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What is Obesity?

By: Corinna Underwood - Updated: 28 Oct 2010 | comments*Discuss
 
Obesity Excess Weight Weight Gain Morbid

Obesity is a Serious Problem

About 46% of men in England and 32% of women are overweight (a body mass index of 25-30 kg/m2), and an additional 17% of men and 21% of women are obese (a body mass index of more than 30 kg/m2 ). Overweight and obesity increase with age. About 28% of men and 27% of women aged 16-24 are overweight or obese but 76% of men and 68% of women aged 55-64 are overweight or obese.

Overweight and obesity are increasing. The percentage of adults who are obese has roughly doubled since the mid-1980's. The prevalence of obesity increases with age throughout childhood. In 1996, around 13% of 8 year olds and 17% of 15 year olds in England were obese. These levels of childhood obesity are likely to exacerbate the trend towards increased overweight and obesity in the adult population: compared to thin children, obese children have a two-fold increase in the risk of becoming overweight adults.

What is Obesity?

A person is considered obese when his or her weight is 20% or more above normal weight. The most common measure of obesity is the Body Mass Index or BMI. A person is considered overweight if his or her BMI is between 25 and 29.9; a person is considered obese if his or her BMI is over 30."Morbid obesity" means that a person is either 50%-100% over normal weight, more than 100 pounds over normal weight, has a BMI of 40 or higher, or is sufficiently overweight to severely interfere with health or normal function.

What Causes Obesity?

Obesity occurs when a person consumes more calories than he or she burns. For many people this boils down to eating too much and exercising too little. But there are several other factors that also play key roles in obesity. These often include:

Age.
As you get older, your body's ability to metabolize food slows down and you do not require as many calories to maintain your weight. This is why people note that they eat the same and do the same activities as they did when they were 20 years old, but at age 40, they begin to gain weight.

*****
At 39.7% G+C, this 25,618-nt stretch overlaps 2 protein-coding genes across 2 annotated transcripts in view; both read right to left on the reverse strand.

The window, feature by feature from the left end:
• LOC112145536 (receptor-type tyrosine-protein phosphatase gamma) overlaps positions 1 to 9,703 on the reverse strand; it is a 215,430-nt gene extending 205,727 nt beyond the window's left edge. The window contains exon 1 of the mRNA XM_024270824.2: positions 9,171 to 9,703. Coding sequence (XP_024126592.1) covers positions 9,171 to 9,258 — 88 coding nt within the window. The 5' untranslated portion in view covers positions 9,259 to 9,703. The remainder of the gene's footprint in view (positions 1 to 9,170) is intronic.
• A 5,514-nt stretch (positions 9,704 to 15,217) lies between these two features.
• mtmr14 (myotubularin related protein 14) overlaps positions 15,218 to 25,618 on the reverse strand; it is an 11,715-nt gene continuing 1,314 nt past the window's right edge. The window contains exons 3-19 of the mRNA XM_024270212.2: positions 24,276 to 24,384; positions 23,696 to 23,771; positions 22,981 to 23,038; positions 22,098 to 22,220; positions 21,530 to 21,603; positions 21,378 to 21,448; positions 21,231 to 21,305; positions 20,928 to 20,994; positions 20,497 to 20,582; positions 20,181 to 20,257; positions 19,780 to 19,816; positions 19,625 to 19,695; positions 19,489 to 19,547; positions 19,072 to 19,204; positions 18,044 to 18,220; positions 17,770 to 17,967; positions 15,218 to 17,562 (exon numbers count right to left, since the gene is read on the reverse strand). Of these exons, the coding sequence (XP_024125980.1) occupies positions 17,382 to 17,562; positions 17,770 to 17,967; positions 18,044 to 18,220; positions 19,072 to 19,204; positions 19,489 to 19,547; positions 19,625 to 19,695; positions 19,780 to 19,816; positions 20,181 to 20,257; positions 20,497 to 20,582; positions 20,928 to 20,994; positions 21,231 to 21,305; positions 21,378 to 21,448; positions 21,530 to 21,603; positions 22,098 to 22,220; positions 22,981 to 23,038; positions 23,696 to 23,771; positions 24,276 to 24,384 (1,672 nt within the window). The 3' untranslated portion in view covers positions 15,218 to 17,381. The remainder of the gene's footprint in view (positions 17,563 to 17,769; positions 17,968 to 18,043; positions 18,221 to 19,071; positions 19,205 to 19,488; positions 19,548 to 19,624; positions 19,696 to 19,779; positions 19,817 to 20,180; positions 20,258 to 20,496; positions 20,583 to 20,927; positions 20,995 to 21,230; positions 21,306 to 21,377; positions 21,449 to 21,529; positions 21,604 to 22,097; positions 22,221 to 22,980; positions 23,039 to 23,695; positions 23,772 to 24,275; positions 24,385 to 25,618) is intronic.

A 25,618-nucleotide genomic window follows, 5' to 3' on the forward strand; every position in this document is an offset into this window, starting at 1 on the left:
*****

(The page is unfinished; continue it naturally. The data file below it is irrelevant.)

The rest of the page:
Gender.
Women have a tendency to be more overweight than men. Men have a higher resting metabolic rate (meaning they burn more energy at rest) than women, so men require more calories to maintain their body weight. Additionally, when women become postmenopausal, their metabolic rate decreases. That is one reason why many women gain weight after menopause.

Genetics.
Obesity tends to run in families. Studies of adults who were adopted as children, show that adult weights were closer to their biological parents' weights than their adoptive parents'. This shows that the environment provided by the adoptive family apparently had less influence on the development of obesity than the person's genetic makeup. In fact, if your biological mother is heavy as an adult, there is approximately a 75% chance that you will be heavy. If your biological mother is thin, there is also a 75% chance that you will be thin.

Physical Activity.
Active individuals require more calories than less active ones to maintain their weight. Additionally, physical activity tends to decrease appetite in obese individuals while increasing the body's ability to preferentially metabolize fat as an energy source. Much of the increase in obesity in the last 20 years is thought to have resulted from the decreased level of daily physical activity.

Psychological Factors.
Psychological factors also influence eating habits. Many people eat in response to negative emotions such as boredom, depression or anger. 30% of people who seek treatment for serious weight problems have difficulties with binge eating.

Medication.
Certain drugs, such as steroids and some antidepressants, may cause excessive weight gain.

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